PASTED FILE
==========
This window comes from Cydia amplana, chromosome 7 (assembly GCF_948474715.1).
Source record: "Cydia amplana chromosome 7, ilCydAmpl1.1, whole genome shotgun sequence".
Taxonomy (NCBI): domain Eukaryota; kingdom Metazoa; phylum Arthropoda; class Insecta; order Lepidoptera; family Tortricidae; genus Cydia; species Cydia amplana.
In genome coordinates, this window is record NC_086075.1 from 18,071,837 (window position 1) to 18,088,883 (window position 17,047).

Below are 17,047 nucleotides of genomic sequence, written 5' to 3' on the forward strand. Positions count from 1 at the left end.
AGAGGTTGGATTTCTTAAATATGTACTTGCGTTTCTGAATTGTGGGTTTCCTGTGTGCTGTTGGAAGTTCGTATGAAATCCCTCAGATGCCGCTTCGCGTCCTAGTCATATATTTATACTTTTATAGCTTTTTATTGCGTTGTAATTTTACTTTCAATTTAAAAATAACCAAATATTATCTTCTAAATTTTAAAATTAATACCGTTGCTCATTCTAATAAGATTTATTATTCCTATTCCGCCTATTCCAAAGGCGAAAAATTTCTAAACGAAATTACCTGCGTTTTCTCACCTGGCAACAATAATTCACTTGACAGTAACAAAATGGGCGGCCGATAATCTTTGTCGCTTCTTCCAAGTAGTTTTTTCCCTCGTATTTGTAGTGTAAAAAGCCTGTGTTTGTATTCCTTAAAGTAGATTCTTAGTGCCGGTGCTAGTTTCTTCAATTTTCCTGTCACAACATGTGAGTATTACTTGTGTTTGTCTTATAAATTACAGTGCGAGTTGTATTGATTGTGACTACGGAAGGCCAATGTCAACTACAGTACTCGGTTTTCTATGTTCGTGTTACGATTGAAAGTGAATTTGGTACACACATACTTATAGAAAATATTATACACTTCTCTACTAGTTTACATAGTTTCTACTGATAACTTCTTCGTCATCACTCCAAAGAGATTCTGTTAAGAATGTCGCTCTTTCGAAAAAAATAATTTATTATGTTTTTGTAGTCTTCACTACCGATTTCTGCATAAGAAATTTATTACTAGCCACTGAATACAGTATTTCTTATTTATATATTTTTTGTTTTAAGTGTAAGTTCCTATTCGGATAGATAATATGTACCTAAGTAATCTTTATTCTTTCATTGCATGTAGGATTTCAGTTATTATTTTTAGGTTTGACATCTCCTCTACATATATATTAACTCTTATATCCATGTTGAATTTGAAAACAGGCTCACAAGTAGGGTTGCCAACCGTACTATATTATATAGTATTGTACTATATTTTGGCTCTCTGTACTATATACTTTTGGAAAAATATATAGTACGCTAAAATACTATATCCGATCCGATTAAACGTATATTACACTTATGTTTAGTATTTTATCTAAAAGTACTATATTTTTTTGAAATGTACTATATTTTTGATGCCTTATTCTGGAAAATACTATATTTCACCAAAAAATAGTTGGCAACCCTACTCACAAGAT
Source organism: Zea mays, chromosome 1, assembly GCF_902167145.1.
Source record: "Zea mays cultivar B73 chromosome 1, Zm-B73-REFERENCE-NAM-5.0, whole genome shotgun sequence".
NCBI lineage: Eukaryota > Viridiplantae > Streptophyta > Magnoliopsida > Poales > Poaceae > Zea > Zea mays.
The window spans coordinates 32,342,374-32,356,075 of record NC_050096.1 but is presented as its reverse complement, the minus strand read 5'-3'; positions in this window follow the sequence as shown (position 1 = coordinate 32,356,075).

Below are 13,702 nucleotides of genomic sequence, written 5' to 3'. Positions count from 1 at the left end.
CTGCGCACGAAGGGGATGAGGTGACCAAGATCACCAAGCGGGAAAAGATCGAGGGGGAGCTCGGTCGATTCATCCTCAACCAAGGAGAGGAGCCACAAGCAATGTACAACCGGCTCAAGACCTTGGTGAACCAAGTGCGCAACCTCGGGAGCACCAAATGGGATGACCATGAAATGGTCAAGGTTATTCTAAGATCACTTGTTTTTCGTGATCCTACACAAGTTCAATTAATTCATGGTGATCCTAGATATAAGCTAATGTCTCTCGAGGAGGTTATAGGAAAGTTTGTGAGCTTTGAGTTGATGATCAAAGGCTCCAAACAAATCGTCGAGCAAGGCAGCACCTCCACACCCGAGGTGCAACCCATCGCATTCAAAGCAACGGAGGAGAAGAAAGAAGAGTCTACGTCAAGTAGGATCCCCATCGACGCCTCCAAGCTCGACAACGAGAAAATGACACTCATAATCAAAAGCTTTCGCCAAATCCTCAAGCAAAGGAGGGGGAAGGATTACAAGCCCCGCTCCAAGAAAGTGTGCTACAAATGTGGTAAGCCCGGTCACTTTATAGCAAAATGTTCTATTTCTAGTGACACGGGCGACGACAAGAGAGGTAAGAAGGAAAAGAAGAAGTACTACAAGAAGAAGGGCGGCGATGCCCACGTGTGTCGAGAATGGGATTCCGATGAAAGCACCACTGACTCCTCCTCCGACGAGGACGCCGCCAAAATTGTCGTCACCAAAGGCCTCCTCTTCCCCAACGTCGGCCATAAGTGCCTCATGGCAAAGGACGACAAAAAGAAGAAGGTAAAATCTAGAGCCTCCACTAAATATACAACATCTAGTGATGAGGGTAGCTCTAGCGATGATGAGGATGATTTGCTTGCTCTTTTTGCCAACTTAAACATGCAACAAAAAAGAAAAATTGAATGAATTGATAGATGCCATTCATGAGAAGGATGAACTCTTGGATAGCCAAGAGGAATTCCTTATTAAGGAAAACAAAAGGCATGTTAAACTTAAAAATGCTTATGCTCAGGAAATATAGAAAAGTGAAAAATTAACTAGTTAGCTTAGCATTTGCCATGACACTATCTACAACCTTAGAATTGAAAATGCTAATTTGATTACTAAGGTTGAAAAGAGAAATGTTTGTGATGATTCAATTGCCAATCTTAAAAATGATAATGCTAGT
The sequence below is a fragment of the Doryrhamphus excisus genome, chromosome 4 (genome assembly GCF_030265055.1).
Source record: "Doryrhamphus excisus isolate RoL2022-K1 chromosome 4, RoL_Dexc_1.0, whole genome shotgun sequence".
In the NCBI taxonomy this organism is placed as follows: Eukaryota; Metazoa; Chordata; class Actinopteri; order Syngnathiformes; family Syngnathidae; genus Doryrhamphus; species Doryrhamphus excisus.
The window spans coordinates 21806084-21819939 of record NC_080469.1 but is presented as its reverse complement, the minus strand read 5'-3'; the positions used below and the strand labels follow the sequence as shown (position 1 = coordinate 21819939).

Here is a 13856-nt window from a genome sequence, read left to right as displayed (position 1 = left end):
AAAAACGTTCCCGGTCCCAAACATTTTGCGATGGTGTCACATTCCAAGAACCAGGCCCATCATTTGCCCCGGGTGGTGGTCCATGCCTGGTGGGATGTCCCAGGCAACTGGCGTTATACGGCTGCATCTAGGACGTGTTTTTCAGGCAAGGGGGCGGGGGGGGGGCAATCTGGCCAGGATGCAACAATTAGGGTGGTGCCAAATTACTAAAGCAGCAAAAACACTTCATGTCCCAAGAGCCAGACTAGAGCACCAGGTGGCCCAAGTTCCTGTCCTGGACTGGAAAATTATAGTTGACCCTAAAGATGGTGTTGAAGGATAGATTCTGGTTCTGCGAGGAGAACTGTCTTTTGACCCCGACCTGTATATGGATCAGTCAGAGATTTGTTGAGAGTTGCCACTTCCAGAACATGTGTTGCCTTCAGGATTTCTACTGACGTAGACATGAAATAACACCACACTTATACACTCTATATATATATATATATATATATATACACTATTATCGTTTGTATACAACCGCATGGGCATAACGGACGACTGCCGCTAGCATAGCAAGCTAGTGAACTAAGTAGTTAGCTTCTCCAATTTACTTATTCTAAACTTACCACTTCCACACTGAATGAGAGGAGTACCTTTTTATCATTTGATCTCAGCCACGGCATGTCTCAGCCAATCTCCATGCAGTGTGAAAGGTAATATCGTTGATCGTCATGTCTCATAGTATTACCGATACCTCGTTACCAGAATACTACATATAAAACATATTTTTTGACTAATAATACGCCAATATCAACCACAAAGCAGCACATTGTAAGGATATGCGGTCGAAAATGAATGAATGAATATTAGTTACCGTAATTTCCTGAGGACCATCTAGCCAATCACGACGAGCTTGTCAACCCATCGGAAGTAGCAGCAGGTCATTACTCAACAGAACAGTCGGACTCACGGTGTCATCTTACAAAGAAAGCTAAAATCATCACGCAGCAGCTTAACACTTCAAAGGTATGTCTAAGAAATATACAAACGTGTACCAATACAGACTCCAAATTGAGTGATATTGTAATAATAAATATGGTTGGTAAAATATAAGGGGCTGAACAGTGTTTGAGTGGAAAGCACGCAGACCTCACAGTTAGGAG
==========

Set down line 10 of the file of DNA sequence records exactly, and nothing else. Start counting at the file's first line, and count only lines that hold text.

The window spans coordinates 32,342,374-32,356,075 of record NC_050096.1 but is presented as its reverse complement, the minus strand read 5'-3'; positions in this window follow the sequence as shown (position 1 = coordinate 32,356,075).